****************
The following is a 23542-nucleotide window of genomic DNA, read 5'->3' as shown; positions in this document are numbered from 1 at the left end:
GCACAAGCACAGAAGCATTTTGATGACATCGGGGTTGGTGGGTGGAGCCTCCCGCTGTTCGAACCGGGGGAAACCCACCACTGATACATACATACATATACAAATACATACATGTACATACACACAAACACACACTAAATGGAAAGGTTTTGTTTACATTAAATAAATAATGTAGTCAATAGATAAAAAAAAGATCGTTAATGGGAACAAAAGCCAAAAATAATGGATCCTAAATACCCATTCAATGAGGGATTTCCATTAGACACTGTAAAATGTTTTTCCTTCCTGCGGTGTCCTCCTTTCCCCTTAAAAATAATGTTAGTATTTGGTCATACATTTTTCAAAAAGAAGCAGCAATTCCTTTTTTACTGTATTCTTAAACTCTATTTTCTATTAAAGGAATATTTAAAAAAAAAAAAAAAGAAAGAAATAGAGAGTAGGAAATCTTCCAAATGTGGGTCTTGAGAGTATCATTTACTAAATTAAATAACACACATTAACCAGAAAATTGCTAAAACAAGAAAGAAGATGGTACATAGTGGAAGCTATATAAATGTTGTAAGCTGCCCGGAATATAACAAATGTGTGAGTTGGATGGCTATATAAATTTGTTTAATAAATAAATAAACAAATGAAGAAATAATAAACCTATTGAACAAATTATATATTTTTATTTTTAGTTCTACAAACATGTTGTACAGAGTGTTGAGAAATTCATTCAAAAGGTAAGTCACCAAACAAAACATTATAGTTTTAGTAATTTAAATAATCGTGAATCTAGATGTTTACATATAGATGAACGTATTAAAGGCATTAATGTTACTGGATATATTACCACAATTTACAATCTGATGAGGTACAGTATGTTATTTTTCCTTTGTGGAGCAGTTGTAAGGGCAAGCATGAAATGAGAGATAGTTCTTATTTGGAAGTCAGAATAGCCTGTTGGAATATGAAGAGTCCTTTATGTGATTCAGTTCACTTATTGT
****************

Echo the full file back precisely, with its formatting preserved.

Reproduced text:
The following is a 23542-nucleotide window of genomic DNA, read 5'->3' as shown; positions in this document are numbered from 1 at the left end:
GCACAAGCACAGAAGCATTTTGATGACATCGGGGTTGGTGGGTGGAGCCTCCCGCTGTTCGAACCGGGGGAAACCCACCACTGATACATACATACATATACAAATACATACATGTACATACACACAAACACACACTAAATGGAAAGGTTTTGTTTACATTAAATAAATAATGTAGTCAATAGATAAAAAAAAGATCGTTAATGGGAACAAAAGCCAAAAATAATGGATCCTAAATACCCATTCAATGAGGGATTTCCATTAGACACTGTAAAATGTTTTTCCTTCCTGCGGTGTCCTCCTTTCCCCTTAAAAATAATGTTAGTATTTGGTCATACATTTTTCAAAAAGAAGCAGCAATTCCTTTTTTACTGTATTCTTAAACTCTATTTTCTATTAAAGGAATATTTAAAAAAAAAAAAAAAGAAAGAAATAGAGAGTAGGAAATCTTCCAAATGTGGGTCTTGAGAGTATCATTTACTAAATTAAATAACACACATTAACCAGAAAATTGCTAAAACAAGAAAGAAGATGGTACATAGTGGAAGCTATATAAATGTTGTAAGCTGCCCGGAATATAACAAATGTGTGAGTTGGATGGCTATATAAATTTGTTTAATAAATAAATAAACAAATGAAGAAATAATAAACCTATTGAACAAATTATATATTTTTATTTTTAGTTCTACAAACATGTTGTACAGAGTGTTGAGAAATTCATTCAAAAGGTAAGTCACCAAACAAAACATTATAGTTTTAGTAATTTAAATAATCGTGAATCTAGATGTTTACATATAGATGAACGTATTAAAGGCATTAATGTTACTGGATATATTACCACAATTTACAATCTGATGAGGTACAGTATGTTATTTTTCCTTTGTGGAGCAGTTGTAAGGGCAAGCATGAAATGAGAGATAGTTCTTATTTGGAAGTCAGAATAGCCTGTTGGAATATGAAGAGTCCTTTATGTGATTCAGTTCACTTATTGT